If you do not understand the consequences of your investment strategy, you are taking higher risks, which means there is a higher probability you could lose. For example, many investors got caught up in the hype of the tech boom in the late 1990s, investing large sums of money in the hope of making a fortune.
Media hype and speculation fuelled the misconception in the marketplace that "blue chip" shares were outdated and that technology stocks or "dot com" stocks were the growth stocks of the future. This misleading information permeated the market, causing mass greed that resulted in share prices skyrocketing to many times their true value. Many investors even forgot to consider the basic economic fundamentals of successful companies, ignoring that many of the "dot com" companies were yet to make a profit.
As a consequence, a lot of investors lost money and time in creating a wise investment portfolio. And there is no doubt this will happen again. Just look at the bubble created by the hype and mania surrounding Bitcoin and cryptocurrencies, a form of digital currency that appears out of thin air and then skyrockets in value to many times its worth.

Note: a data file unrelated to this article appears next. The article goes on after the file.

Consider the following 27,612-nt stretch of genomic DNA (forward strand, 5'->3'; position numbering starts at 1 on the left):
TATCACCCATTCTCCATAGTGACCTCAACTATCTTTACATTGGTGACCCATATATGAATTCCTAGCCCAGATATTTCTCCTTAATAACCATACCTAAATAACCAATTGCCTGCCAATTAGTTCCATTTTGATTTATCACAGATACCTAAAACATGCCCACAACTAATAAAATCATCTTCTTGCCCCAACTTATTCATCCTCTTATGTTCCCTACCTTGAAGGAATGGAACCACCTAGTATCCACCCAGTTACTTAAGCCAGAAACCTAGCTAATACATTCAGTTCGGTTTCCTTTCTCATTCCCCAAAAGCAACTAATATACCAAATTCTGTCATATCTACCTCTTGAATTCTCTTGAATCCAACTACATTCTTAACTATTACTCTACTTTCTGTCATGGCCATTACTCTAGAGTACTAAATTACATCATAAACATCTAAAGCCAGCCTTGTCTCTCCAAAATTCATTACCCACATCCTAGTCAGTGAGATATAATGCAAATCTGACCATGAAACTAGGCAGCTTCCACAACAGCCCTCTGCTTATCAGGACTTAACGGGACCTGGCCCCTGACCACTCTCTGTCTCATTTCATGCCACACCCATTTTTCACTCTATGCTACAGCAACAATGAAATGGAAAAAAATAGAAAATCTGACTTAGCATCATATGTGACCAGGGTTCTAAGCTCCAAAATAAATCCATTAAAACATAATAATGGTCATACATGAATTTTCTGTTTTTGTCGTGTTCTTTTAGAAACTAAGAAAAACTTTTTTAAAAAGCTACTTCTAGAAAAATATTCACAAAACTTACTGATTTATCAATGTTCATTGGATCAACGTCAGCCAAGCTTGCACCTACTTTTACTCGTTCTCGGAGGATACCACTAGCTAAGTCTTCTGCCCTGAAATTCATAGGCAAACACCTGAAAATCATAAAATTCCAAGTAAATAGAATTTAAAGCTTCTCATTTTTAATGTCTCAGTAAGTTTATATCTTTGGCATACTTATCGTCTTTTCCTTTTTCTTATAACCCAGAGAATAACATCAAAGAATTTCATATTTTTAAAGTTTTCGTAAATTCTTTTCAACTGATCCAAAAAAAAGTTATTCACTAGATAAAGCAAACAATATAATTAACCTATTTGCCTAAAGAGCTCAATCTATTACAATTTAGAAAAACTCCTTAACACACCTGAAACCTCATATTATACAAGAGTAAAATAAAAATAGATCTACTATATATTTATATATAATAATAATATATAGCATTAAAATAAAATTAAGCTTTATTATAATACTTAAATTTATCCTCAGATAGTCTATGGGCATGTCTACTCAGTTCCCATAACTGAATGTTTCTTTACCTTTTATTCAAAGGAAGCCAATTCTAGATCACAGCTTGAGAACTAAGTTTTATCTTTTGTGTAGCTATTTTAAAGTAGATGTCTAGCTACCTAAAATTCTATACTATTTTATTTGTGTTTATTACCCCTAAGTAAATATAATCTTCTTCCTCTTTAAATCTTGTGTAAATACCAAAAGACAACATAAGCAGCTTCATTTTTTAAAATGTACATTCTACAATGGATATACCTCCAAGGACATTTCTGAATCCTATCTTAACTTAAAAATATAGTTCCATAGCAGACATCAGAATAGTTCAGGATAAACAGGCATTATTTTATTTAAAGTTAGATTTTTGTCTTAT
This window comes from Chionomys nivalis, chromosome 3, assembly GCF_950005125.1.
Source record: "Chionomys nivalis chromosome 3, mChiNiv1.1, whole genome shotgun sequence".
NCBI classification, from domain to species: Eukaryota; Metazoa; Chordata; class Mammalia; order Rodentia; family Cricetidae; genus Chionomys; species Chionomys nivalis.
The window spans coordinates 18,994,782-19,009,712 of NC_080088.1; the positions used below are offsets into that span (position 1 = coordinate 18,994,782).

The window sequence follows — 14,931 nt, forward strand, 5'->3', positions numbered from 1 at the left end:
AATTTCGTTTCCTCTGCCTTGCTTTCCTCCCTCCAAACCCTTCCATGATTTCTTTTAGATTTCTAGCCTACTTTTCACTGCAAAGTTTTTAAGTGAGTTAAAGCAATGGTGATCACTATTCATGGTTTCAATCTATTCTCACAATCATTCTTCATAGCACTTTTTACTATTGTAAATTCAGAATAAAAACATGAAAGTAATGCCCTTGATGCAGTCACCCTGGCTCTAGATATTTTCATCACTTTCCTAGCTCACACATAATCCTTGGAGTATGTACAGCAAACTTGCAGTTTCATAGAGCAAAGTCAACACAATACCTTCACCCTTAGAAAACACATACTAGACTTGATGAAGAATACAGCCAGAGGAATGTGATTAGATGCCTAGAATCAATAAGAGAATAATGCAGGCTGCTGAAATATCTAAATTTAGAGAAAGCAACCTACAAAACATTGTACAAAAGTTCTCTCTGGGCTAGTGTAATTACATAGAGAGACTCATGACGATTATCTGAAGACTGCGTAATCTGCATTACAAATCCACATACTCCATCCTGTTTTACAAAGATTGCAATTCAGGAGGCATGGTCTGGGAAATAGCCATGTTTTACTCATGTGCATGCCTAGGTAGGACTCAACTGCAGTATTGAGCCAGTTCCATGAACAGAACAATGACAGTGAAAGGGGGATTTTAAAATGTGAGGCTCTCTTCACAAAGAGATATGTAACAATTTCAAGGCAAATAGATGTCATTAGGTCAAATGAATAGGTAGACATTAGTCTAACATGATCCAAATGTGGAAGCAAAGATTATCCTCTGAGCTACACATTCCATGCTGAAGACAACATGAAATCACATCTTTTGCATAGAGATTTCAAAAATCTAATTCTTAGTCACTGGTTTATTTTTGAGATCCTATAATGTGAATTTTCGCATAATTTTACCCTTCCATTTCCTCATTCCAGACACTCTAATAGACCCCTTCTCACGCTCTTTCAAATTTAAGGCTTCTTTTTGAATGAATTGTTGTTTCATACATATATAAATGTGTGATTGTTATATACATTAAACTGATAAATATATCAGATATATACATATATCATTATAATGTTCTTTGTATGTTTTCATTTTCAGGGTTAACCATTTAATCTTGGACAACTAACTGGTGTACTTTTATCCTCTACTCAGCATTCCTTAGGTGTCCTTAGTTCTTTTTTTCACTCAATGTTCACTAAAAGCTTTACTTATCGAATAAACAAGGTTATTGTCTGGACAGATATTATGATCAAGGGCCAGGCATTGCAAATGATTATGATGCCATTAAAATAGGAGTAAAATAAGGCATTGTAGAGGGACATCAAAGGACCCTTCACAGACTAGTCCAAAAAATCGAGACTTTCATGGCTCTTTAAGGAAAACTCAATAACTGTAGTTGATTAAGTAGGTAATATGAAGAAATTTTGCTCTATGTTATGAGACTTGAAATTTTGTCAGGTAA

You need to understand the consequences of your investment decisions. Otherwise, you are better off investing your money in an average investment, like a bank term deposit. While your return may be lower, you eliminate the risk of these higher-risk investments.
Law No.3: Leave your investments alone to grow
The third rule to wealth creation is to leave your investments alone to grow. Einstein referred to this as the power of compounding or the world's eighth wonder. When you invest wisely, your money will earn interest, dividends and capital gains. When you reinvest these earnings, it yields additional income because of the compounding effect. Consequently, it is this rule that is the real key to wealth creation due to two key factors:
The longer you hold onto your investments, the more opportunity there is for interest, dividends and capital gains to accumulate, generating even more earnings.
2. Rate of return
The higher the rate of return on your investments, the faster your money will compound. This occurs because additional earnings are added to your capital, generating other earnings through compounding.
Let's look at an example.
The power of compounding